The company's proposed potash mine will require significant funding to support the CA $2.458 billion initial CAPEX costs required to achieve its 2.8 MT/year production target for the proposed mine life of over 40 years.
John Costigan, Vice President of corporate development, said
the company's ideal partner would have financial resources, demand for the product, and the desire to own production.
Contact has been initiated with a number of potential partners, but Costigan confirmed that
Chinese fertilizer producer Sinofert Holdings Ltd.
), which is 22 percent owned by Saskatoon-based PotashCorp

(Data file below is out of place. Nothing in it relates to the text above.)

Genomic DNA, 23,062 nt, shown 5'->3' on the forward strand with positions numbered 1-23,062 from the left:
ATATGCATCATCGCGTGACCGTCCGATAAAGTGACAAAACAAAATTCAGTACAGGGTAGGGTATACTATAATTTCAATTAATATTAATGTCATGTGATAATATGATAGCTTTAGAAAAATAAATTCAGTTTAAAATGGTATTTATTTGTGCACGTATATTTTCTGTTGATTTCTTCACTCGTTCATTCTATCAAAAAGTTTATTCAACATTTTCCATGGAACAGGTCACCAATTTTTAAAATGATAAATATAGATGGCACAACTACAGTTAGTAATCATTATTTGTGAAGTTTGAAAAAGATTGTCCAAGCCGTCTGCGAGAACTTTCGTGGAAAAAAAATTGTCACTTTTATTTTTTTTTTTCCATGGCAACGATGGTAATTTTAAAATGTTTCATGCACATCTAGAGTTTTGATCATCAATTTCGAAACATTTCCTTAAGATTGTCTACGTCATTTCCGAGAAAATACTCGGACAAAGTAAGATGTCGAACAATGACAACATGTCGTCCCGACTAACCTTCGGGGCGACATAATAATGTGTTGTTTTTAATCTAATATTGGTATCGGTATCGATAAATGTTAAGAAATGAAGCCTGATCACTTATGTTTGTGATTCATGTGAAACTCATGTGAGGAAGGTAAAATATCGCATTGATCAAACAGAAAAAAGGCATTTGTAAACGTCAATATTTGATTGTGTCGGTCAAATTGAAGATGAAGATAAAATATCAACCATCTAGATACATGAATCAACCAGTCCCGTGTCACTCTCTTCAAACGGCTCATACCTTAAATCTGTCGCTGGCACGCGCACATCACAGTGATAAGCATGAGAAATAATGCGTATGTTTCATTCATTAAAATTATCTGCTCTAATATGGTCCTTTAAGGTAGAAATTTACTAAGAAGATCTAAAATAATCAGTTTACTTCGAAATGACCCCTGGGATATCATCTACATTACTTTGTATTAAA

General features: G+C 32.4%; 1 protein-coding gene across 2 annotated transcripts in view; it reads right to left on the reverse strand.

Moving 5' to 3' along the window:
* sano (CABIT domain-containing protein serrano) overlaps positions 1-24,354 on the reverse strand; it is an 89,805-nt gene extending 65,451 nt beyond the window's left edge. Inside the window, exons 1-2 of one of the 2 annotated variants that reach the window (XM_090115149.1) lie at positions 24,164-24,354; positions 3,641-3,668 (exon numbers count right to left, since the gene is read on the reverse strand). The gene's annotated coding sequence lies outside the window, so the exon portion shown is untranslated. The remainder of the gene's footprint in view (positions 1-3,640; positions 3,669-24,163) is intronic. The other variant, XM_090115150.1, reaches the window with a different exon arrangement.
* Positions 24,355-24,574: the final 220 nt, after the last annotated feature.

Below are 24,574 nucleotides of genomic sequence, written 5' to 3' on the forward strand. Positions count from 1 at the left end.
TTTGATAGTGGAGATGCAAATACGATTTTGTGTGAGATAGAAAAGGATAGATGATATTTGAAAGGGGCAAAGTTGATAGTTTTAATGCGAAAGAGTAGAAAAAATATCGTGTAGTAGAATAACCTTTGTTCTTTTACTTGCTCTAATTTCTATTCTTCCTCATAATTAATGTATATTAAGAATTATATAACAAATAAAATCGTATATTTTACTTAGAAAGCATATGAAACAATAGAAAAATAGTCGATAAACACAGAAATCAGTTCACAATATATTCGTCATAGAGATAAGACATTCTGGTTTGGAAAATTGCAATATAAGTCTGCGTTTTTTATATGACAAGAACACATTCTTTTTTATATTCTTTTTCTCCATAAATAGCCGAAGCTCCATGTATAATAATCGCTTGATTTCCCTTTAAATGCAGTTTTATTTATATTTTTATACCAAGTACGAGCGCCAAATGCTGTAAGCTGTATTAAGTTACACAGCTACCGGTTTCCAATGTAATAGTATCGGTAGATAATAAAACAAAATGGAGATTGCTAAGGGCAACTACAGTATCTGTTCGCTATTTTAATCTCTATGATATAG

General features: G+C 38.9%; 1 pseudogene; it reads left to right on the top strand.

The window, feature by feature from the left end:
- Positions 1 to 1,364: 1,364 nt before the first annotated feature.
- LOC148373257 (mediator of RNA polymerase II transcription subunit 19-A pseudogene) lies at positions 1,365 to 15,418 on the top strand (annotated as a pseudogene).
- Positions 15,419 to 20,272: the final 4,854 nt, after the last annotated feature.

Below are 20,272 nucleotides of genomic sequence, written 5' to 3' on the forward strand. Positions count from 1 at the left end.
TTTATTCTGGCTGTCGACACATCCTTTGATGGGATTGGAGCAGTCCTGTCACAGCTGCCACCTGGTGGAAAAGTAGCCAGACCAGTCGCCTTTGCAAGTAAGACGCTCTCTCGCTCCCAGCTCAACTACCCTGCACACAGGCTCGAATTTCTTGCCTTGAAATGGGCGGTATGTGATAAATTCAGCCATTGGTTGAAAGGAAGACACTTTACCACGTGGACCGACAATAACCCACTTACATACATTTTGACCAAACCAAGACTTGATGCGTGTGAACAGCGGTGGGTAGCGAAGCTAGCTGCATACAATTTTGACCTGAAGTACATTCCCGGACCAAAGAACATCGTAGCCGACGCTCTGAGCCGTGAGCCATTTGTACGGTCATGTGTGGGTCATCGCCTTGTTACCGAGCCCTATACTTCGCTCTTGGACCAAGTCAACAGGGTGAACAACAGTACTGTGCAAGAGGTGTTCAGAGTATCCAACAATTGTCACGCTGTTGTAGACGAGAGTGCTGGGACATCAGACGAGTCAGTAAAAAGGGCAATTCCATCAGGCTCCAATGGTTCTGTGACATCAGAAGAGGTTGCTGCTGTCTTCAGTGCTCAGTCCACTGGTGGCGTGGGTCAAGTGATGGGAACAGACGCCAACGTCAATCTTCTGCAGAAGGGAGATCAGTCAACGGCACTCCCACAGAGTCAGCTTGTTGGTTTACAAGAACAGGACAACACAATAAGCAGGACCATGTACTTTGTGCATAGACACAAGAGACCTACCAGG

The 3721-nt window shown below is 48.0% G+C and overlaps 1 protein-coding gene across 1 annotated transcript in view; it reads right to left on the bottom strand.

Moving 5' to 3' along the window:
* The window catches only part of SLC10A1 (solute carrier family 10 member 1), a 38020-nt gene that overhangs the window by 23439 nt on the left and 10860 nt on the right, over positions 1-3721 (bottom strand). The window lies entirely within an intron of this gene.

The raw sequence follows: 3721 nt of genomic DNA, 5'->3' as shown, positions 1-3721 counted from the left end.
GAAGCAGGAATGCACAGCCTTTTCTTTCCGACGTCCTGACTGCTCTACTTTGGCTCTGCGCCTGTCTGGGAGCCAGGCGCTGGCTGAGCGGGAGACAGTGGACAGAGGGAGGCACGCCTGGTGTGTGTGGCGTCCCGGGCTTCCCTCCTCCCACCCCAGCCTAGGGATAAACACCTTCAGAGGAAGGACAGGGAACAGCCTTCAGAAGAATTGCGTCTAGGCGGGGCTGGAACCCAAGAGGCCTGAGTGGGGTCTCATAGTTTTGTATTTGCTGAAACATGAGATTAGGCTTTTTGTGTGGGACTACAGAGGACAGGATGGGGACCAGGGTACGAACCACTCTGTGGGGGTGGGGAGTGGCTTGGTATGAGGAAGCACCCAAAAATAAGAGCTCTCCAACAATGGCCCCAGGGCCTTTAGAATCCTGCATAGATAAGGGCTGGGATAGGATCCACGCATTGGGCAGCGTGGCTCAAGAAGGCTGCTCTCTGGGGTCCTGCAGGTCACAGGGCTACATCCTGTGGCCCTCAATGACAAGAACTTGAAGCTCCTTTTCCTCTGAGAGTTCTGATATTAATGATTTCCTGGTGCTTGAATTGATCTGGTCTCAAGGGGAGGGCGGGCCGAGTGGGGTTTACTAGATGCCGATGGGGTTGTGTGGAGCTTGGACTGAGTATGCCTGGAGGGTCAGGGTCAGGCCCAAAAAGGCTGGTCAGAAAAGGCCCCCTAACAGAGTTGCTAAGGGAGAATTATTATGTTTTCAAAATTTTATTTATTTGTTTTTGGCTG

), have ended without a viable option being reached between the two groups.
In a recent Reuters
interview, China and India were highlighted by Western Potash as interested candidates. The two countries represented approximately 28.5 percent of global potash shipments in 2011 and have yet to gain a significant presence within the Saskatchewan potash space.
Sinofert's senior Vice President, Harry Yang, announced in February
that the company is looking to acquire potash assets both inside and outside of China. China also surprised many last month when it began signing Q2 2012 potash contracts
earlier than last year and near quantities and costs close to those of 2011.
India, however, is expecting lower overseas purchasing this year as the country adjusts to the removal of a state subsidy on potash- and phosphate-based fertilizers.